See only what you want to see, hear only what you want to hear, read only what you want to read. In cyberspace, we already have the ability to filter out everything but what we wish to see, hear, and read. Tomorrow, our power to filter promises to increase exponentially. With the advent of the Daily Me, you see only the sports highlights that concern your teams, read about only the issues that interest you, encounter in the op-ed pages only the opinions with which you agree. In all of the applause for this remarkable ascendance of personalized information, Cass Sunstein asks the questions, Is it good for democracy? Is it healthy for the republic? What does this mean for freedom of speech?
Republic.com exposes the drawbacks of egocentric Internet use, while showing us how to approach the Internet as responsible citizens, not just concerned consumers. Democracy, Sunstein maintains, depends on shared experiences and requires citizens to be exposed to topics and ideas that they would not have chosen in advance. Newspapers and broadcasters helped create a shared culture, but as their role diminishes and the customization of our communications universe increases, society is in danger of fragmenting, shared communities in danger of dissolving. In their place will arise only louder and ever more extreme echoes of our own voices, our own opinions.
In evaluating the consequences of new communications technologies for democracy and free speech, Sunstein argues the question is not whether to regulate the Net (it's already regulated), but how; proves that freedom of speech is not an absolute; and underscores the enormous potential of the Internet to promote freedom as well as its potentialto promote "cybercascades" of like-minded opinions that foster and enflame hate groups. The book ends by suggesting a range of potential reforms to correct current misconceptions and to improve deliberative democracy and the health of the American republic.
Chat with Cass Sunstein in a Message Forum hosted beginning April 1, 2001.
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Review: Republic.com 2.0User Review - Goodreads
He may be a well-regarded law professor, but his conclusions are rather perfunctory. There are several better works about the internet and its impact on American democracy, such as Hindman's "The Myth of Digital Democracy", Prior's "Post-Broadcast Democracy" and Stroud's "Niche 2.0".
Review: Republic.com 2.0User Review - Goodreads
Look. I'm really glad this book exists. It is a valuable perspective and a valid concern, but I think Sunstein overstates his case, both in terms of how informed and democratic Americans have ever been, and how severe the current and potential bubble effect are.
The Daily Me
An Analogy and an Ideal
Fragmentation and Cybercascades
Social Glue and Spreading Information
Whats Regulation? A Plea
Freedom of Speech
Policies and Proposals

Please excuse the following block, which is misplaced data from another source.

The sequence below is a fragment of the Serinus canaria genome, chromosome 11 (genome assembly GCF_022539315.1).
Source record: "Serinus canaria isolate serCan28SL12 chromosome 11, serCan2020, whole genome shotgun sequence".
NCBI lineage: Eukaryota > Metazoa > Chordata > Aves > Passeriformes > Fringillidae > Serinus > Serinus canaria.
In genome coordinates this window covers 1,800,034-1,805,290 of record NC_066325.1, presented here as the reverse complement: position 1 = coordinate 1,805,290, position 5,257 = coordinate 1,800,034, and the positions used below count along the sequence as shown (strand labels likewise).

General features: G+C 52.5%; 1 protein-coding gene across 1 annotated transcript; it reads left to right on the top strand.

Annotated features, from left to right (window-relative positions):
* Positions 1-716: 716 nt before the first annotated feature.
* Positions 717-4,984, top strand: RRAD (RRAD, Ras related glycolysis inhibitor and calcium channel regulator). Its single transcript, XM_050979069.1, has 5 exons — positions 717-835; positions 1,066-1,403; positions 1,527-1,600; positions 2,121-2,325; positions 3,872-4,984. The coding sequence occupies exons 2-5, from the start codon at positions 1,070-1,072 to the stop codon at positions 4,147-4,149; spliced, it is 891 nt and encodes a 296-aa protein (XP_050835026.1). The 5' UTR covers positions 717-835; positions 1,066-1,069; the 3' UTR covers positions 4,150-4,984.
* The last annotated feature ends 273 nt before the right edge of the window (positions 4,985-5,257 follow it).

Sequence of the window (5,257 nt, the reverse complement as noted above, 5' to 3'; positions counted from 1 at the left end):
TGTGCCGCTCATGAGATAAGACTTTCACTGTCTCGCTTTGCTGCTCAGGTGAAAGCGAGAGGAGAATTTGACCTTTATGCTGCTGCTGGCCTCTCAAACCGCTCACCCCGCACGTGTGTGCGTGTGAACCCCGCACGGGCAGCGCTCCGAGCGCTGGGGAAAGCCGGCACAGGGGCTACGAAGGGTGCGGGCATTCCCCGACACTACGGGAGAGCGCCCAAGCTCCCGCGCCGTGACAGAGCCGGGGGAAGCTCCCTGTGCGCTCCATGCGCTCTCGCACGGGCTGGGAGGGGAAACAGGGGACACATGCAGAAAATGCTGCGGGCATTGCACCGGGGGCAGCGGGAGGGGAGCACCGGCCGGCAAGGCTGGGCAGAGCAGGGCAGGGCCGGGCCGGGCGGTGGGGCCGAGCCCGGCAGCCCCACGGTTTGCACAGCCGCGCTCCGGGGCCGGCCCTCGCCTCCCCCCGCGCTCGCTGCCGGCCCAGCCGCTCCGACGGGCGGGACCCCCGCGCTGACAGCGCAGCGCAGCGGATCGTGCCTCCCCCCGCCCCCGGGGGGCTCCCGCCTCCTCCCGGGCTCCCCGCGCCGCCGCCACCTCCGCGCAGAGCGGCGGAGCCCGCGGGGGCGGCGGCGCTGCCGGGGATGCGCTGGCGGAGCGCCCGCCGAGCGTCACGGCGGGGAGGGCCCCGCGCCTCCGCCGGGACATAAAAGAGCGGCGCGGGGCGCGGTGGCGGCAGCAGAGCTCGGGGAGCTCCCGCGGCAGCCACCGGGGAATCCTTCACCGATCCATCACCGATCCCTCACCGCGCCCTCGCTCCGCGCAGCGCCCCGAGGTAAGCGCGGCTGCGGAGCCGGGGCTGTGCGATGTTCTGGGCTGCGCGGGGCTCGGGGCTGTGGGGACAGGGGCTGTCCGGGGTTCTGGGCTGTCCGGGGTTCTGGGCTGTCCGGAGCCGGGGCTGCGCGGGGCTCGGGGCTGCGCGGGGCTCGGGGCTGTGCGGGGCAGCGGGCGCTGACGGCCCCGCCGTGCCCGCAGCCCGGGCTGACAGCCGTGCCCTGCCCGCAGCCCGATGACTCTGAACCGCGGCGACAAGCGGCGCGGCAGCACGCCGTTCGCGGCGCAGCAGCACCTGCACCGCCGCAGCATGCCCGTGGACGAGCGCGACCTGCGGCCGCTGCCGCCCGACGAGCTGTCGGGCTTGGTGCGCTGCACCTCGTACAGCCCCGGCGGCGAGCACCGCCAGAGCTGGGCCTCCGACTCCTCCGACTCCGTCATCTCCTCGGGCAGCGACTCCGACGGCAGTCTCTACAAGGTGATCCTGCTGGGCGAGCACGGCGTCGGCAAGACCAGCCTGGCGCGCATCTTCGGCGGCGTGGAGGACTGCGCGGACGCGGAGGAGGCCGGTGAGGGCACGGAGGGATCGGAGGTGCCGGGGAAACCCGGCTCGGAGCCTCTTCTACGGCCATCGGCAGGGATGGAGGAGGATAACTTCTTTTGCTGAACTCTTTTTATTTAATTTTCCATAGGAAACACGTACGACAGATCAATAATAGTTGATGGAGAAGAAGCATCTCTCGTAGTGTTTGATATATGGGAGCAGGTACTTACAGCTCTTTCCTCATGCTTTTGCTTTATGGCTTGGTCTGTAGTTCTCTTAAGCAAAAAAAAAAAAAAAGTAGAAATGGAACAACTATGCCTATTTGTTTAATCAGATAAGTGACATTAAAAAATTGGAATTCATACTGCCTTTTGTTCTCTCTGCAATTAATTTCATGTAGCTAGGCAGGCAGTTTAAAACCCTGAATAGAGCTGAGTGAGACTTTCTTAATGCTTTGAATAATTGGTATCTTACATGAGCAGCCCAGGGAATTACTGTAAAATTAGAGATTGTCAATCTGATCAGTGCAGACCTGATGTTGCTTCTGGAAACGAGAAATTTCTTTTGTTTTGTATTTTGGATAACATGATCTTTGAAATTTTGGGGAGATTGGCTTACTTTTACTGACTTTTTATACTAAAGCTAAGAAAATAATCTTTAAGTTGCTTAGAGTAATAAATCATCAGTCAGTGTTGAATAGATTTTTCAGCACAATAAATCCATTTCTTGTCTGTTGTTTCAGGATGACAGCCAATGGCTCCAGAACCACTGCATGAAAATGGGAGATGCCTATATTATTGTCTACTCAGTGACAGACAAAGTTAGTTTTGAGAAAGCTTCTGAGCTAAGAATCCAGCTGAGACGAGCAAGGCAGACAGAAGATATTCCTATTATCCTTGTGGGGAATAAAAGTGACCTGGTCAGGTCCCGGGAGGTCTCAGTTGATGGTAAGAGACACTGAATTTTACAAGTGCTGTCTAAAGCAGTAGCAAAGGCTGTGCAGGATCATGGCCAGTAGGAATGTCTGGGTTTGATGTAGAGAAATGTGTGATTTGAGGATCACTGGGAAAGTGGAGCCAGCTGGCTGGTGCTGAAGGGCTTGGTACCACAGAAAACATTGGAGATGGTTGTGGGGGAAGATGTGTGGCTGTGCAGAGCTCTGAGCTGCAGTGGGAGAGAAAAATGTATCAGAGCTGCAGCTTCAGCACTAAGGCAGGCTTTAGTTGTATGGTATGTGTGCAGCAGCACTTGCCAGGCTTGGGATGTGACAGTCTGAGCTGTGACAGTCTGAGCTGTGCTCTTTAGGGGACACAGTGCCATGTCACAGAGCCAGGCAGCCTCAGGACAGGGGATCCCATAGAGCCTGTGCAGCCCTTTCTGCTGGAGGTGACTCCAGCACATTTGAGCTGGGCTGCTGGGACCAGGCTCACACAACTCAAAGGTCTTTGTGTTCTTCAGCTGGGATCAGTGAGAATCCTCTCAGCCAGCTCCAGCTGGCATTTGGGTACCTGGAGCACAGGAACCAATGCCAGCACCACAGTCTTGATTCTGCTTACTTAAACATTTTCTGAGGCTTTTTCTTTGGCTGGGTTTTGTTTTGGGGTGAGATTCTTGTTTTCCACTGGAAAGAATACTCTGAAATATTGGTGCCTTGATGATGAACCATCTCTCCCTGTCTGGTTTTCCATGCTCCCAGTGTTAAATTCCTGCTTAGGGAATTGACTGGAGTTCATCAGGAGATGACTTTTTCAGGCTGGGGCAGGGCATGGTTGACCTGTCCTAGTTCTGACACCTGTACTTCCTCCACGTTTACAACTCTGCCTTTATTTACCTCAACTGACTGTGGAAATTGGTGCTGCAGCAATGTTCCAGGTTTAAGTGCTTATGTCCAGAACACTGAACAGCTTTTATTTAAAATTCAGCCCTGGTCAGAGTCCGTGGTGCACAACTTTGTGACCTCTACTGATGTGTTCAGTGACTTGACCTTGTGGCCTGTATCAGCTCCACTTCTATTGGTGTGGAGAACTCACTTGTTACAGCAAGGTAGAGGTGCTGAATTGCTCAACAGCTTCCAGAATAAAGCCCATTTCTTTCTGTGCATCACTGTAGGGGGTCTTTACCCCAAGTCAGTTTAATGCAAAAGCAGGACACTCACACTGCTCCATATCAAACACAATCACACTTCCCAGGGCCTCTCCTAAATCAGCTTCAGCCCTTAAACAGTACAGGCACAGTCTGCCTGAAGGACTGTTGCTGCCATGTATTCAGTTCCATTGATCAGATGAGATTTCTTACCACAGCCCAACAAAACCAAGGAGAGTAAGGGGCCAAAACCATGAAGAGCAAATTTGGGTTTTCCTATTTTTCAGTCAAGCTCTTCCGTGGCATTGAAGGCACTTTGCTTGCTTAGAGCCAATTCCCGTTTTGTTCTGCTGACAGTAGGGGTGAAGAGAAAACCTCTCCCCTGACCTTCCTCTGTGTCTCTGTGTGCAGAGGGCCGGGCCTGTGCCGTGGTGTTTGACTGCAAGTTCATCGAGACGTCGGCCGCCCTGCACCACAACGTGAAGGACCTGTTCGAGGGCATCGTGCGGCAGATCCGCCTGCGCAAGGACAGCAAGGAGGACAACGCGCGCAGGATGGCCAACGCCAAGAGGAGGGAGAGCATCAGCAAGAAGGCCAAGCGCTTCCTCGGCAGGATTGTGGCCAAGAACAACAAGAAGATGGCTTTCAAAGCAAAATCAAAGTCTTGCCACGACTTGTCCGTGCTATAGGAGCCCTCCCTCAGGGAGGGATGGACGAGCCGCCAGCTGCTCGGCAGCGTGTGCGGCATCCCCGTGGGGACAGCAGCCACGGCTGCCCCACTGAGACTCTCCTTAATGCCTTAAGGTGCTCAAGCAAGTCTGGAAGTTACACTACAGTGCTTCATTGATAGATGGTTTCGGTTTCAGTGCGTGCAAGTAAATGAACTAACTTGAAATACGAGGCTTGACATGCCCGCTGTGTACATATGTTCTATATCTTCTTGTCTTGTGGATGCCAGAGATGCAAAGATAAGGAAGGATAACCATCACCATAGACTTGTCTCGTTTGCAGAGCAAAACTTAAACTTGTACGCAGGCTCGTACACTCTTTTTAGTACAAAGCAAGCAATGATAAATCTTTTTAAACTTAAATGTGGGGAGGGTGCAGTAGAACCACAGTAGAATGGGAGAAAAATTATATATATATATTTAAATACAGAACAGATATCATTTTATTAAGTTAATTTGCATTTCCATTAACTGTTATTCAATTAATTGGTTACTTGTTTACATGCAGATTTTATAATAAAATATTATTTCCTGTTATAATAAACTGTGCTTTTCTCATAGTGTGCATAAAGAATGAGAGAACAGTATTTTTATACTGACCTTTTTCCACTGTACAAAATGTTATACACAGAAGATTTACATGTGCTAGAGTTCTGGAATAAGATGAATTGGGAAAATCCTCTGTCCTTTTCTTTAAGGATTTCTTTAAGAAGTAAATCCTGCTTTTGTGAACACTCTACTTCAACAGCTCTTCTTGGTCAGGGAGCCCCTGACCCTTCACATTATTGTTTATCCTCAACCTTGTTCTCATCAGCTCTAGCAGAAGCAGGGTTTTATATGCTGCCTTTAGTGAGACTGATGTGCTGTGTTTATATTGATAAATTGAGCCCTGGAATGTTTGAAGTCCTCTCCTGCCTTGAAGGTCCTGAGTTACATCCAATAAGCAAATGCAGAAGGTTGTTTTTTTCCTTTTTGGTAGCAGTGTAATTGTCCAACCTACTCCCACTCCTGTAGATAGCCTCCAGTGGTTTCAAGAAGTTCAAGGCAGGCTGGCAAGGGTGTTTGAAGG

Sunstein, cr: Republic.com.
Description of the book Republic.com by Sunstein, CR, published by Princeton University Press.
press.princeton.edu/ titles/ 7014.html
Cass Sunstein: "Republic.com 2.0" | Salon News
Legal sage Cass Sunstein says democracy is the first casualty of political discourse in the digital age
www.salon.com/ news/ feature/ 2007/ 11/ 07/ sunstein/ ?aim=/ news/ feature&
BW Online | March 26, 2001 | Net Losses
All of this worries Cass Sunstein, author of Republic.com. ... Republic.com is an updating for the Net era of an old idea: that democracy without cohesion ...
www.businessweek.com/ magazine/ content/ 01_13/ b3725057.htm
Republic.com & the Future of Ideas: The Fate of the Commons in a ...
Republic.com, Cass R. Sunstein (Princeton: Princeton University Press, 2001), 240 pp., $29.95 cloth, $12.95 paper, $9.95 e-book. ...
Slashdot | Republic.com 2.0
Republic.com 2.0 -- article related to Book Reviews.
books.slashdot.org/ article.pl?sid=07/ 09/ 12/ 1453240
Republic.com 2.0 - Harvard Business Online's Larry Prusak
Of course, I couldn’t and wouldn’t listen to such trash, but in Republic.com 2.0 Cass Sunstein makes a very good point on this phenomena. ...
discussionleader.hbsp.com/ prusak/ 2007/ 09/ republiccom_20.html
SSRN-Democracy and the Internet: Cass R. Sunstein, Republic.Com ...
SSRN-Democracy and the Internet: Cass R. Sunstein, Republic.Com. Princeton, NJ. Princeton University Press. Pp. 224. 2001 by Thomas Ulen.
search.ssrn.com/ sol3/ papers.cfm?abstract_id=286293
Legal History Blog: Reviewed: Sunstein, Republic.com 2.0
Republic.com 2.0 by Cass R. Sunstein (Princeton University Press) is reviewed by Jerome Weeks for the San Francisco Chronicle. Weeks begins: ...
legalhistoryblog.blogspot.com/ 2007/ 10/ reviewed-sunstein-republiccom-20.html
Bloggingheads.tv - diavlogs
Cass’s new book, “Republic.com 2.0” (00:00:56-00:11:28) Television’s role in a democracy (00:15:20-00:22:12) What’s so bad about Internet cliquishness? ...
bloggingheads.tv/ diavlogs/ 8936
RSA Lecture: Republic.com 2.0 with Professor Cass Sunstein at RSA ...
Now, in Republic.com 2.0, Sunstein thoroughly rethinks the critical relationship between democracy and the Internet in a world where partisan Web logs have ...
upcoming.yahoo.com/ event/ 318849/